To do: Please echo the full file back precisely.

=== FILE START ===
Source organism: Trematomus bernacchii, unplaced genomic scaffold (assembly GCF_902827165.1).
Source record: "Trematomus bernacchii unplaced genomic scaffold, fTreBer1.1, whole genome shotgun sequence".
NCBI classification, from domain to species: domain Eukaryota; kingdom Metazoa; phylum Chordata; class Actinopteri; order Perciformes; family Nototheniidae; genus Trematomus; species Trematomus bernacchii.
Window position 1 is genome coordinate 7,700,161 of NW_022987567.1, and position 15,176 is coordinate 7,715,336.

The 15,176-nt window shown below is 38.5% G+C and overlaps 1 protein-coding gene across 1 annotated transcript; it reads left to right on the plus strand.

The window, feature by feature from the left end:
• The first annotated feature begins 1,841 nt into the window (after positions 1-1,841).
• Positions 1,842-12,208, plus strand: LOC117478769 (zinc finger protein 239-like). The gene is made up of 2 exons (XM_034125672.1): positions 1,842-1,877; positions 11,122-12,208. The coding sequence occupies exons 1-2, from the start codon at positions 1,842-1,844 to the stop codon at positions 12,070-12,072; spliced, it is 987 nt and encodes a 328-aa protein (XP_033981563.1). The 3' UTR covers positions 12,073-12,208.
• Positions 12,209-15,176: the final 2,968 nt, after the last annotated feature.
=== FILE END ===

Source organism: Trematomus bernacchii, unplaced genomic scaffold (assembly GCF_902827165.1).
Source record: "Trematomus bernacchii unplaced genomic scaffold, fTreBer1.1, whole genome shotgun sequence".
NCBI classification, from domain to species: domain Eukaryota; kingdom Metazoa; phylum Chordata; class Actinopteri; order Perciformes; family Nototheniidae; genus Trematomus; species Trematomus bernacchii.
Window position 1 is genome coordinate 7,700,161 of NW_022987567.1, and position 15,176 is coordinate 7,715,336.

The 15,176-nt window shown below is 38.5% G+C and overlaps 1 protein-coding gene across 1 annotated transcript; it reads left to right on the plus strand.

The window, feature by feature from the left end:
• The first annotated feature begins 1,841 nt into the window (after positions 1-1,841).
• Positions 1,842-12,208, plus strand: LOC117478769 (zinc finger protein 239-like). The gene is made up of 2 exons (XM_034125672.1): positions 1,842-1,877; positions 11,122-12,208. The coding sequence occupies exons 1-2, from the start codon at positions 1,842-1,844 to the stop codon at positions 12,070-12,072; spliced, it is 987 nt and encodes a 328-aa protein (XP_033981563.1). The 3' UTR covers positions 12,073-12,208.
• Positions 12,209-15,176: the final 2,968 nt, after the last annotated feature.